Endocrine Glands and Hormones 1 - Dr-Sanchezdr- Glands and Hormones. 2 Endocrine Glands Are ductless and secrete hormonesinto bloodstream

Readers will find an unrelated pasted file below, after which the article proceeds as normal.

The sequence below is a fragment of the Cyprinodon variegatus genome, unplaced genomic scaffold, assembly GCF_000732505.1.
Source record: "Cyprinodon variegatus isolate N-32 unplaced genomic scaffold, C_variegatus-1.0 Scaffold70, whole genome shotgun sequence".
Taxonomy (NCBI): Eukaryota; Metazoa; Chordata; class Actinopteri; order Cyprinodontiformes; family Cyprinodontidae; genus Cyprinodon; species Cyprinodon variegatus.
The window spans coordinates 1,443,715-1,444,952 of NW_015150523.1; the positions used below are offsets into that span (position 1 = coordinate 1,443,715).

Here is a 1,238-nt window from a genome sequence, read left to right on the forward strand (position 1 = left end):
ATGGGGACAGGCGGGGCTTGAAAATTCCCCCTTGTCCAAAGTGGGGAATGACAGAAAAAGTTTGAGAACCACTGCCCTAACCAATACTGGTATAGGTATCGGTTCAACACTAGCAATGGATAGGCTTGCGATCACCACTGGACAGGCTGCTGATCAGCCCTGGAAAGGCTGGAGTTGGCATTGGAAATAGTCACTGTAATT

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1CHAPTER 11Endocrine SystemChapter 11 OutlineEndocrine Glands and HormonesMechanisms of Hormone ActionPituitary GlandAdrenal GlandsThyroid and Parathyroid HormonesPancreas and Other Endocrine GlandsAutocrine and Paracrine RegulationEndocrine Glands and HHormones2Endocrine GlandsAre ductless and secrete hormones into bloodstreamHormones travel to target cells that contain receptor proteins for itNeurohormones areNeurohormones are secreted into blood by specialized neurons Hormones affect metabolism of targetsChemical Classification of HHormonesChemical Classification of HormonesAmine hormones are derived from tyrosine or tryptophanInclude NE, Epi, thyroxine, melatoninPeptide hormonesPolypeptide and protein hormones are chains of amino acidsInclude ADH, GH, insulin, oxytocin, glucagon, ACTH, PTHGlycoproteins include LH, FSH, TSHSteroids are lipids derived from cholesterol Include testosterone, estrogen, progesterone, alsoterone and cortisol3Hormonal Actions and I t tiInteractionsCommon Aspects of Neural and Endocrine RegulationBoth NS and endocrine system use chemicals to communicate Difference between NTs and hormones is transport in blood and more diversity of effects in hormone targetsSome chemicals are used as hormones and NTsTargets for both NTs and hormones must have specific receptor proteinsMust be a way to rapidly inactivate bothA tissue usually responds to various of hormones 2 hormones are synergistic if work together to produce an effect (additive or complentry)Produce a larger effect together than individual effects added togetherA hormone has permissive effect if it enhancesHormone InteractionsA hormone has permissive effect if it enhances responsiveness of a target organ to 2nd hormoneIf action of 1 hormone inhibits effect of another, it is antagonistic4Hormone Levels and Tissue ResponsesHalf-life is time required for blood level to be reduced by halfRanges from mins to hrs for most (days for thyroid hormones)Normal tissue responses are produced only when hormones are in physiological rangehormones are in physiological rangeHigh (pharmacological) doses can cause a number of side effectsProbably by binding to receptors of different but closely related other hormones Priming effect (upregulation) occurs when a hormone induces more of its own receptors in target cellsResults in greater response in target cellDesensitization (downregulation) occurs after long exposure to high levels of hormoneSubsequent exposure to this hormone produces a Hormone Levels and Tissue Responses q p plesser responseDue to decrease in number of receptors on targetsMost peptide hormones have pulsatile secretion which prevents downregulationMechanisms of Hormone Action5Mechanisms of Hormone ActionTarget cell receptors show specificity, high affinity, and low capacity for a hormoneLipophilic hormones have receptors in target's cytoplasm and/or nucleus because can diffuse thru plasma membraneTheir target is the nucleus where they affect t i titranscriptionCalled genomic action and takes at least 30 minsHydrophilic hormones have receptors on surface of target cellThese act through 2nd messengers; effects are quickSome steroids also act on cell surface receptorsCalled nongenomic actionHormone Effects on Gene ActivityHormones That Bind to Nuclear Receptor ProteinsLipid hormones travel in blood attached to carrier proteinsThey dissociate from carriers to pass thru plasma membrane of targetgReceptors are called nuclear hormone receptors6Nuclear Hormone ReceptorsServe as transcription factors when bound to hormone ligandsActivate transcriptionConstitute a "superfamily" composed of steroid family and thyroid hormone family (which includes vitamin D y y (and retinoic acid)Nuclear Hormone ReceptorsHave ligand (hormone)-binding and DNA-binding domainsBinds hormone and translocates to nucleusBinds to hormone-response element (HRE) on DNA located adjacent to target gene Mechanisms of Steroid HormonesHRE consists of 2 half-sites2 ligand-bound receptors have to bind to each HRE (dimerization) This stimulates transcription of targettranscription of target gene7Mechanism of Thyroid Hormone ActionThyroid secretes 90% T4 (thyroxine) and 10% T399.96% of T4 in blood is bound to carrier protein (thyroid binding globulin - TBG)Only free thyroxine and T3 can enter cells Protein bound thyroxine serves as a reservoirT converted to T inside target cellT4 converted to T3 inside target cellT3 binds to receptor protein located in nucleusMechanism of Thyroid Hormone ActionThe receptor for T3:T3 and receptor bind to 1 half-site Other half-site binds retinoic acidTwo partners form heterodimer that activates HREStimulates transcription of target gene8Hormones That Use 2nd MessengersWater soluble hormones use cell surface receptors because cannot pass through plasma membrane Actions are mediated by 2nd messengers Hormone is extracellular signal; 2nd messenger carries signal from receptor to inside of cellcAMP mediates effects of many polypeptide and glycoprotein hormonesHormone binds to receptor causing dissociation of a G-protein subunitAdenylate Cyclase-cAMPG-protein subunit binds to and activates adenylate cyclaseWhich converts ATP into cAMPcAMP attaches to inhibitory subunit of protein kinaseAdenylate Cyclase-cAMP9 Inhibitory subunit dissociates, activating protein kinase Which phosphorylates enzymes that produce hormones effects cAMP inactivated by phosphodiesteraseAdenylate Cyclase-cAMPServes as 2nd messenger system for some hormonesHormone binds to surface receptor, activates G-protein, which activates phospholipase CPhospholipase-C-Ca2+Phospholipase C splits a membrane phospholipid into 2nd messengers IP3 and DAGIP3 diffuses through cytoplasm to ER Causing Ca2+ channels to openPhospholipase-C-Ca2+10Phospholipase-C-Ca2+Ca2+ diffuses into cytoplasm and binds to and activates calmodulinCa2+-Calmodulin activates protein kinases which phosphorylate enzymes that produce hormone's effectsEpinephrine Can Act Via Two 2ndMessengers Tyrosine Kinase 2nd Messenger System Is used by insulin and many growth factors to cause cellular effectsSurface receptor is tyrosine kinasetyrosine kinaseConsists of 2 units that form active dimer when insulin binds 11Tyrosine Kinase 2nd Messenger SystemActivated tyrosine kinase phosphorylates signaling molecules th t i dthat induce hormone/growth factor effectsInsulin Action Insulin stimulates glucose uptake by means of GLUT 4 carrier proteins2nd messengers gcause vesicles containing GLUT4 transporters to be inserted into plasma membranePituitary Gland12Pituitary Gland Pituitary gland is located beneath hypothalamus at base of forebrainPituitary Gland Is structurally and functionally divided into anterior and posterior lobesHangs below hypothalamus by infundibulumAnterior produces own hormonesControlled by hypothalamusPosterior stores and releases hormones made in hypothalamusPosterior PituitaryStores and releases the hormones vasopressin (ADH)and oxytocin that are made in the hypothalamus13Anterior PituitarySecretes 6 trophichormones that maintain size of targetsHigh blood levelscause target to hypertrophyhypertrophyLow blood levelscause atrophyAnterior PituitaryGrowth hormone (GH) promotes growth, protein synthesis, and movement of amino acids into cellsThyroid stimulating hormone (TSH) stimulates thyroid to produce and secrete T4 and T3Adrenocorticotrophic hormone (ACTH) stimulates adrenal cortex to secrete cortisol aldosteroneadrenal cortex to secrete cortisol, aldosteroneFollicle stimulating hormone (FSH) stimulates growth of ovarian follicles and sperm productionLuteinizing hormone (LH) causes ovulation and secretion of testosterone in testesProlactin (PRL) stimulates milk production by mammary glands 14Anterior PituitaryRelease of Anterior Pituitary hormones is controlled by hypothalamic releasing factorsinhibiting factorsfeedback from levels of target gland hormonesg gAnterior PituitaryReleasing and inhibiting hormones from hypothalamus are released from axon endings into capillary bed in median eminenceCarried by hypothalamo-Carried by hypothalamohypophyseal portal system directly to another capillary bed in A. Pit.Diffuse into A. Pit. and regulate secretion of its hormones15Feedback Control of Anterior Pituitary The hypothalamic-pituitary-gonad axis (control system) Involves short feedback loop in which retrograde flow of blood and hormones from A. Pit. to hypothalamus inhibits secretion of releasing hormone Involves negative feedback of target gland hormones And during menstrual cycle, estrogen stimulates LH surge by positive feedbackSex and Reproductive HormonesGonads (testes and ovaries) secrete steroid hormones testosterone, estrogen, and progesteronePlacenta secretes estrogen, progesterone, hCG, and somatomammotropinThe Ovarian Cycle 3 phasesFollicular Phase - first of ovarian cycleFollicle developmentOvulation Midpoint of ovarion cycleOocyte exits from one ovaryEnters the peritoneal cavity Is swept into the uterine tubeLuteal Phase second of ovarian cycleRemaining follicle becomes a corpus luteum Secretes progesteroneActs to prepare for implantation of an embryo16Ovarian Cycle SummaryThe Uterine CycleSeries of cyclic phases of the endometriumPhases coordinate with the ovarian cycleEndometrial phases directed by FSH and LHPhases of uterine cycle 3 phasesMenstrual phase days 1-5 Stratum functionalis is shedStratum functionalis is shedProliferative phase days 6-14 Secretory phase days 15-28MenstrualphaseMenstrualflowEndometrialglandsBlood vesselsFunctionallayerBasal layerProliferativephaseSecretoryphase1 5 10 15 20 25Days 28Figure 25.18c, dMenstrual and Ovarian Cycles17Higher Brain Function and Anterior Pituitary SecretionHypothalamus receives input from higher brain centers that can affect Anterior Pituitary secretione.g. emotional states and psychological stress can affect circadian rhythms, menstrual cycle, and adrenal hormonesPosterior PituitaryStores and releases 2 hormones produced in hypothalamus:Antidiuretic hormone (ADH/vasopressin)Promotes H2O conservation by kidneysOxytocinStimulates contractions of uterus duringStimulates contractions of uterus during parturitionStimulates contractions of mammary gland alveoli for milk-ejection reflexHypothalamic Control of Posterior PituitarySupraoptic nuclei of hypothalamus produce ADHParaventricular nucleiproduce oxytocinBoth transported along hypothalamo-h h l t t thypophyseal tract to posterior pituitaryRelease controlled in hypothalamus by neuroendocrine reflexes18Adrenal GlandAdrenal GlandsSit on top of kidneysEach consists of outer cortex and inner medullaWhich arise differently during developmentduring developmentAdrenal GlandsMedulla synthesizes and secretes 80% Epinephrine and 20% NorepinephrineControlled by sympathetic division of ANSCortex is controlled by ACTH and secretes:Cortisol which inhibits glucose utilization and stimulates gluconeogenesisstimulates gluconeogenesisAldosterone which stimulate kidneys to reabsorb Na+ and secrete K+And some supplementary sex steroids19Adrenal MedullaHormonal effects of Epinephrine last 10X longer than NorepinephrineInnervated by preganglionic Sympathetic fibersActivated during "fight or flight" responseCauses:I d iIncreased respiratory rate Increased HR and cardiac outputGeneral vasoconstriction which increases venous returnGlycogenolysis and lipolysisStress and the Adrenal GlandStress induces a non-specific response called general adaptation syndrome(GAS)C ACTH dCauses ACTH and cortisol releaseStress and the Adrenal GlandChronic stress can induce high levels of cortisol that cause a number of negative effects:atrophy of hippocampus (involved in memory)reduced sensitivity of tissues to insulin (insulin resistance)i hibiti f ti itinhibition of vagus nerve activitysuppression of growth hormone, thyroid hormone, and gonadotropins20Thyroid GlandThyroid GlandIs located just below the larynxSecretes T4 and T3 which set Base Metabolic Rate(BMR) and are needed for growth, developmentgrowth, developmentA scan of the thyroid 24 hrs. after intake of radioactive iodine (b)Thyroid GlandConsists of microscopic thyroid folliclesOuter layer is follicle cells that synthesize T4Interior filled with colloid, a protein-rich fluid21Production of Thyroid Hormones Iodide (I-) in blood is actively transported into follicles and secreted into colloidWhere it is oxidized to iodine (I2) and attached toiodine (I2) and attached to tyrosines of thyroglobulinA large storage molecule for T4 and T3TSH stimulates hydrolysis of T4 and T3s from thyroglobulin and then secretion Diseases of the Thyroid - Goiter In absence of sufficient dietary iodide, T4 and T3 cannot be made and levels are lowLow T4 and T3 dont provide negativeprovide negative feedback and TSH levels go upBecause TSH is a trophic hormone, thyroid gland growsResulting in a goiter22Hypothyroid - People with inadequate T4 and T3 levels Have low BMR, weight gain, lethargy, cold intoleranceHyperthyroid People with increased T4 and T3 levels.Characterized by weight loss, heat intolerance, Diseases of the Thyroidirritability, high BMR, exopthalmos.Goiter Enlargement of thyroid gland due to iodine deficiencyGrave's diseaseAutoimmune disease where tib di t lik TSH dDiseases of the Thyroidantibodies act like TSH and stimulate thyroid gland to grow and oversecrete.Parathyroid GlandsAre 4 glands embedded in lateral lobes of post. side of thyroid glandSecrete Parathyroid hormone (PTH) ( )Most important hormone for control of blood Ca2+ levels23Parathyroid HormoneRelease stimulated by decreased blood Ca2+Acts on bones, kidney, and intestines to increaseand intestines to increase blood Ca2+ levelsIslets of LangerhansIslets of LangerhansAre scattered clusters of endocrine cells in pancreasContain alpha and beta cells24Alpha cells secrete glucagon in response to low blood glucoseStimulates glycogenolysis and lipolysisIncreases blood glucoseIslets of LangerhansBeta cells secrete insulinin response to high blood glucosePromotes entry of l i t llIslets of Langerhansglucose into cellsAnd conversion of glucose into glycogen and fatDecreases blood glucose